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Christians rely on God…

Date: 11 Jun 2023

Speaker: Ps Daniel Tan

Sermon Text: Acts 11:19-30



11Jun23 Herald
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TRANSCRIPT

Introduction

Blessed Sunday to everyone. It’s wonderful to be back participating in the Sunday Service at Mt Hermon. Thanks again to the Session for the privilege to be on Sabbatical. In the month of May, I had a meaningful time worshipping at Gospel Light Church in Ponggol.


We are in the month of June and so I understand some Hermonites are travelling. Overseas Hermonites, if you are tuning in, greetings to you.


It’s great isn’t it, that technology allows us to be still connected with our faith community even when abroad.


When someone calls you a Kopite, what do you think that means? I never knew there was such a word until I went to research on the internet what a Liverpool football fan was called.


How can we tell a true Red? Some spent money to visit the Anfield and watch a game, they all definitely have the club jerseys which they wear on match days.


The club’s history, their honours, their stars roll off their tongue. Facts and figures of the past and the present are all at their fingertips.


Before every game, they are full of anticipation. Their social life, if possible, will revolve around kick-off time. And you can tell if their team won or lost based on their mood.


There are many football club fans in Singapore and Hermonites are no exception.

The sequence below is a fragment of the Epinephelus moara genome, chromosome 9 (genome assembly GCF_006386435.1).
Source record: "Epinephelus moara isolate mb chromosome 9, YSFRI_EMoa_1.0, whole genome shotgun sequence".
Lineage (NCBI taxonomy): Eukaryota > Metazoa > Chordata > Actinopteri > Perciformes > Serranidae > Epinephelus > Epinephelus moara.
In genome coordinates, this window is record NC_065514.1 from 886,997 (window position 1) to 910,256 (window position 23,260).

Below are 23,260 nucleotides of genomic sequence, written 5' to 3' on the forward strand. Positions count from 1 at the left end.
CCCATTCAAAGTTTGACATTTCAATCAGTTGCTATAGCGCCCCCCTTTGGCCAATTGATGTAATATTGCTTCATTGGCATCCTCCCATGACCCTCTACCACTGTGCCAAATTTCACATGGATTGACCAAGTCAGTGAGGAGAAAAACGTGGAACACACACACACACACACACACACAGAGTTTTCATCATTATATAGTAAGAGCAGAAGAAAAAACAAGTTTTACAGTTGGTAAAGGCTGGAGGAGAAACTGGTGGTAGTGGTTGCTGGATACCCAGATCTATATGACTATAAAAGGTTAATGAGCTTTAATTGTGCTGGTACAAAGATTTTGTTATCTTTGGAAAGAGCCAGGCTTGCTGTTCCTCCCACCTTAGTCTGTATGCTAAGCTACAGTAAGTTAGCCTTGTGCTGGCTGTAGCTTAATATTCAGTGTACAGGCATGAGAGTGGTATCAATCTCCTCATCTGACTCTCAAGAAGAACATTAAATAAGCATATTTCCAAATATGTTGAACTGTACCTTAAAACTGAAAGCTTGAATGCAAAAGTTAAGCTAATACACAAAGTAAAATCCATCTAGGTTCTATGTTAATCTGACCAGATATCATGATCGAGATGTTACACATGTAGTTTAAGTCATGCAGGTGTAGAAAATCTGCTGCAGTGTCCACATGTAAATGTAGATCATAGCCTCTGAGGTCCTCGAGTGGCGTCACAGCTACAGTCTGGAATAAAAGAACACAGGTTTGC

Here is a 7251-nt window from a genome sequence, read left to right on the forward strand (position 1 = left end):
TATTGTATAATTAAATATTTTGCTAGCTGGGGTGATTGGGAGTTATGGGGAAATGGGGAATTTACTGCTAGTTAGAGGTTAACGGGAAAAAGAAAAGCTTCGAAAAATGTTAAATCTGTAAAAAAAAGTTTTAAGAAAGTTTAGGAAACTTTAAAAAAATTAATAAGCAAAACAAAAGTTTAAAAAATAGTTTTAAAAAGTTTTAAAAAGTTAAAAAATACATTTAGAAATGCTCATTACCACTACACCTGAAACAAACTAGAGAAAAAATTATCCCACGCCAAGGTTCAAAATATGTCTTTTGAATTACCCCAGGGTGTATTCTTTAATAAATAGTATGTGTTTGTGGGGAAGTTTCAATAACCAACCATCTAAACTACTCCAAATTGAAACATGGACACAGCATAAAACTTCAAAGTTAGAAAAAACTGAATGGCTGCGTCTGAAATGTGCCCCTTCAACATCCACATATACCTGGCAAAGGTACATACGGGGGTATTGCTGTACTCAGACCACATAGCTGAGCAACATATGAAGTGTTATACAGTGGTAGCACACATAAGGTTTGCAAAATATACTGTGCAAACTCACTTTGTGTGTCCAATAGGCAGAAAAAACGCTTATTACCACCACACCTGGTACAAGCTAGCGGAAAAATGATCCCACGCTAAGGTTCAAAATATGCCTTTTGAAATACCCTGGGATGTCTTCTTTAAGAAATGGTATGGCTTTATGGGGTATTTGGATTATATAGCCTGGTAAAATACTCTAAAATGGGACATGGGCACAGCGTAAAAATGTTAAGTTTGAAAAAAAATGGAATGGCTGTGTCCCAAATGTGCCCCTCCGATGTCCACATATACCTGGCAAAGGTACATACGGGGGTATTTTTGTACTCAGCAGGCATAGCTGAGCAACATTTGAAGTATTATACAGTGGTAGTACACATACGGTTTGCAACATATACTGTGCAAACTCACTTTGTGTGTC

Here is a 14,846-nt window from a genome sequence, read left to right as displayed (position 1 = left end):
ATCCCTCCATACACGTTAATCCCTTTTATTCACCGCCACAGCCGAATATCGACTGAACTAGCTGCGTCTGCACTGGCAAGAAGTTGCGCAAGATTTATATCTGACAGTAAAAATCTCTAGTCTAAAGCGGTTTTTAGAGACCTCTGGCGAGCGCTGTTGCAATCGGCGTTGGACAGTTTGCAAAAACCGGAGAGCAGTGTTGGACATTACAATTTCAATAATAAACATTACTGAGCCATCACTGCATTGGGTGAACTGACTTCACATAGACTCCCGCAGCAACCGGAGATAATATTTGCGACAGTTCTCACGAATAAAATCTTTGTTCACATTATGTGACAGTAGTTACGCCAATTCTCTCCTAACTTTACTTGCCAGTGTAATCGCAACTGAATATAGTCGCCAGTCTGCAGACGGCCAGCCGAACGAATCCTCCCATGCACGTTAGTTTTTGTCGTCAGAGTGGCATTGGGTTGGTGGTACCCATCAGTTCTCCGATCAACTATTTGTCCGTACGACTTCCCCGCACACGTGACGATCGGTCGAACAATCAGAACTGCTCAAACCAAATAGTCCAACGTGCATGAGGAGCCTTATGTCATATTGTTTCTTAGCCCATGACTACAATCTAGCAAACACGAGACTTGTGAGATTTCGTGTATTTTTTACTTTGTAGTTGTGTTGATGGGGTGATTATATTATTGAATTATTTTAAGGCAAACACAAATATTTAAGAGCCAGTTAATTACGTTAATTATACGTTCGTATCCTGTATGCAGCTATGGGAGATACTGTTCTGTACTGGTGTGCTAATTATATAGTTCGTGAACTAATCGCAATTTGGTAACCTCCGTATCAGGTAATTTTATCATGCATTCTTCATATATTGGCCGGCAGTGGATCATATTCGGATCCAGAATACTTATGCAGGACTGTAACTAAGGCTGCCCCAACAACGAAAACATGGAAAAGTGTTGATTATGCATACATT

If you are not into football, how about the Korean band world? Have you heard of Blinks.


Who are Blinks? They are the fans of the Korean girl band called BlackPink.


The band, I think are currently the best selling Korean girl band in the world. They have broken many records for the viewership of their music videos.


Just last month, 50,000 fans paid between $168 and $398 to watch them perform here in Singapore.


Like football fans, Blinks know the band’s history, purchase their paraphernalia and memorize their songs and the dance moves.


I’ve watched a documentary about this band and was very impressed with their dedication to their craft and it gave me an appreciation of how challenging it was for the 4 singers to become BlackPink.


Basically, we can tell who is a Kopite or a Blink, by how they live – their actions, their words and their passions.


In today’s passage, we see that the people in Antioch began to call the disciples ‘Christians’. And I submit, it is also because they began to see something about Christ in their actions, their words and their passions.


Today, we continue to identify with this label. We identify with the description ‘Christians’ don’t we.


Let’s us see from today’s text, if we have the right to call ourselves Christians. Let’s see if the description of the Christians in Antioch can be attributed to us as well.